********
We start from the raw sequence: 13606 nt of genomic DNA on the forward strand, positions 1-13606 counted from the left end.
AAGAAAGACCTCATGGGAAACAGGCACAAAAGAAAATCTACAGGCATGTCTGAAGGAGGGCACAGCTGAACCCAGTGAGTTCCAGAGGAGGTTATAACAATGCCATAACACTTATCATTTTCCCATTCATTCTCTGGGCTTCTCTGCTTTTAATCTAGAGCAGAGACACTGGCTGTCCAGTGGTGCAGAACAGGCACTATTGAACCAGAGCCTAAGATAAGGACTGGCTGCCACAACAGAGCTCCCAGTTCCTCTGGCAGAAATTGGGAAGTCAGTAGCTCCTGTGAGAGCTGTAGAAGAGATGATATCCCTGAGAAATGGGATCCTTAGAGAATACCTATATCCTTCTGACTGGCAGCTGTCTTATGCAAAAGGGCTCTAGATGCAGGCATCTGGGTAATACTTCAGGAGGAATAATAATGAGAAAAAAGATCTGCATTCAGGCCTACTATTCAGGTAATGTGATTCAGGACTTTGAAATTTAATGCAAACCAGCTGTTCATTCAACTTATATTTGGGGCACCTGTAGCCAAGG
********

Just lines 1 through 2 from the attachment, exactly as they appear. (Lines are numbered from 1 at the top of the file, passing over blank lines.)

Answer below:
We start from the raw sequence: 13606 nt of genomic DNA on the forward strand, positions 1-13606 counted from the left end.
AAGAAAGACCTCATGGGAAACAGGCACAAAAGAAAATCTACAGGCATGTCTGAAGGAGGGCACAGCTGAACCCAGTGAGTTCCAGAGGAGGTTATAACAATGCCATAACACTTATCATTTTCCCATTCATTCTCTGGGCTTCTCTGCTTTTAATCTAGAGCAGAGACACTGGCTGTCCAGTGGTGCAGAACAGGCACTATTGAACCAGAGCCTAAGATAAGGACTGGCTGCCACAACAGAGCTCCCAGTTCCTCTGGCAGAAATTGGGAAGTCAGTAGCTCCTGTGAGAGCTGTAGAAGAGATGATATCCCTGAGAAATGGGATCCTTAGAGAATACCTATATCCTTCTGACTGGCAGCTGTCTTATGCAAAAGGGCTCTAGATGCAGGCATCTGGGTAATACTTCAGGAGGAATAATAATGAGAAAAAAGATCTGCATTCAGGCCTACTATTCAGGTAATGTGATTCAGGACTTTGAAATTTAATGCAAACCAGCTGTTCATTCAACTTATATTTGGGGCACCTGTAGCCAAGG